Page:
Chicago’s Loleatta Holloway is best known as a disco diva, fronting glitter ball faves like ‘Love Sensation’, ‘Hit And Run’ and ‘Dreamin’’ – most recorded with the Salsoul Orchestra. Oddly, maybe, Holloway’s biggest hits were somewhat anonymous – in as much as on ‘Good Vibrations’ her sampled vocal was credited as part of Marky Mark’s Funky Bunch while on the first incarnation of Black Box’s ‘Ride On Time’ once again it was another matter of sampling – this time, without her and her label’s permission, leading to litigation and a re-recording of the song.
Proper soul collectors will tell you that there was much more to Loleatta Holloway than the zipping disco workouts would suggest. They’ll tell you that she began singing in the gospel churches of her native Chicago before moving into musical theatre. An encounter with Chicago record producer, Floyd Smith led to a short-lived deal with Apache Records. Then in ’72, Smith (by now married to Loleatta) scored her a deal with Atlanta’s Aware/GRC label run by a shadowy music entrepreneur, Michael Thevis. At Aware/GRC Loleatta enjoyed a couple of moderate local hits, on the back of which she cut two long players and both those albums have now been brought together on one CD by Ace’s Kent imprint and 1973’s ‘Loleatta’ and ‘75’s ‘Cry To Me’ indeed prove that there was a whole lot more to Ms H than disco dalliances.
The eponymous Aware debut was produced by Floyd Smith and arranged by Detroit stalwart Mike Terry and it’s a solid 70s soul set, mixing new tunes with well-chosen covers like the Motown chestnut ‘Love Woke Me Up This Morning’ and Tyrone Davis’ ‘Can I Change My Mind’. There are a couple of Sam Dees songs too… ‘Mother Of Shame’ (which owes a lot to ‘Love Child’) and the tortured ballad ‘So Can I’.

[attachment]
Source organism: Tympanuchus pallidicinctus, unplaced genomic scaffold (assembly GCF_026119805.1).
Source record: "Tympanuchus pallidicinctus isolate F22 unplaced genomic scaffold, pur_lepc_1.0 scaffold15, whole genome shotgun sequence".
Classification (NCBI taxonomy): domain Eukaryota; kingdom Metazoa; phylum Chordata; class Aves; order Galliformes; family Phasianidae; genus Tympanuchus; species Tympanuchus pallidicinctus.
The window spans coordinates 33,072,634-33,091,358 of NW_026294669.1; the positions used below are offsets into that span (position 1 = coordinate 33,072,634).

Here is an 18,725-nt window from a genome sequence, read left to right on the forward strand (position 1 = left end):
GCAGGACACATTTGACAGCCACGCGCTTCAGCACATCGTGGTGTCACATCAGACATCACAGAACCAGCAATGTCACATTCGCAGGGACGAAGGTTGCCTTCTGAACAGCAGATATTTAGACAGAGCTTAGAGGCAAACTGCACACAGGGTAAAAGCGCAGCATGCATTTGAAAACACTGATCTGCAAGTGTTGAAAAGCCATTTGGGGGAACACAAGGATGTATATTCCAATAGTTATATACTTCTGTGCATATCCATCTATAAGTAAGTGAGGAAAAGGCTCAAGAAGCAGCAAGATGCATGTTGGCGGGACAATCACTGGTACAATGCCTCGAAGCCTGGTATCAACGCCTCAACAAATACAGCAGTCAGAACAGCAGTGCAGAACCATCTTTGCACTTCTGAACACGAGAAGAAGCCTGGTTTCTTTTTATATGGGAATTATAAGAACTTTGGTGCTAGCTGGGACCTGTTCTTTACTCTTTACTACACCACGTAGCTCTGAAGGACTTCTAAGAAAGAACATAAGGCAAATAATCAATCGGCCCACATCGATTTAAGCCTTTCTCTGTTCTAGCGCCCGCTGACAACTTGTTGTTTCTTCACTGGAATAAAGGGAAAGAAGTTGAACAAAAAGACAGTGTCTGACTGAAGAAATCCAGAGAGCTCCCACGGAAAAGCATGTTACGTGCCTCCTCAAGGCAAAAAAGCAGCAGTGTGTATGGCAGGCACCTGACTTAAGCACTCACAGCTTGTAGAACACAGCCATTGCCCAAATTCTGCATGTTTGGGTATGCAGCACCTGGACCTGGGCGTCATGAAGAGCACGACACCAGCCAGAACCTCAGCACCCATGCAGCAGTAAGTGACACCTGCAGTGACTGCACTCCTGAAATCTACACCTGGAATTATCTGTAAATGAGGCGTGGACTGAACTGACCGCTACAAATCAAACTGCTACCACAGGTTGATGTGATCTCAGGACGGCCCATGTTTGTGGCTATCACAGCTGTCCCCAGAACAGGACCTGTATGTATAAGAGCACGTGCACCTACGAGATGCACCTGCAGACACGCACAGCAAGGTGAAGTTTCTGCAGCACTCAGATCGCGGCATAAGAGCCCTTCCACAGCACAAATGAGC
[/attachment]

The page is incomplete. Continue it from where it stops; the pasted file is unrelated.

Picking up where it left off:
The ‘Cry To Me’ album was named for another Sam Dees song which when released as a single reached the US R&B top 10. Easy to hear why; with a smouldering opening monologue it marries the uptown qualities of Loleatta’s native Chicago with the passion of Atlanta and you’re never in doubt that the singer served her apprenticeship in the church. Unsurprisingly the album features more Sam Dees songs including a wonderful version of ‘The Show Must Go On’. Loleatta tips her hat to Chicago again with a cover of the Curtis Mayfield/Gene Chandler hit ‘Just Be True’. Another highlight – a cover of Ruby Andrews’ ‘Casanova’ made ‘Cry To Me’ an excellent album – destined for great things. Sadly, just as it was released Aware/GRC collapsed as owner Thevis was jailed for his mobster connections and a wonderful soul collection was left to languish!
Holloway then decamped to Salsoul/Gold Mind to ride the disco wave to the success she’d so long deserved. Sadly, she died in 2011 (Smith died in 1984) but hopefully this reissue (which also includes four non-album cuts, three previously unissued) will help to finally establish the “disco queen” into the proper soul pantheon!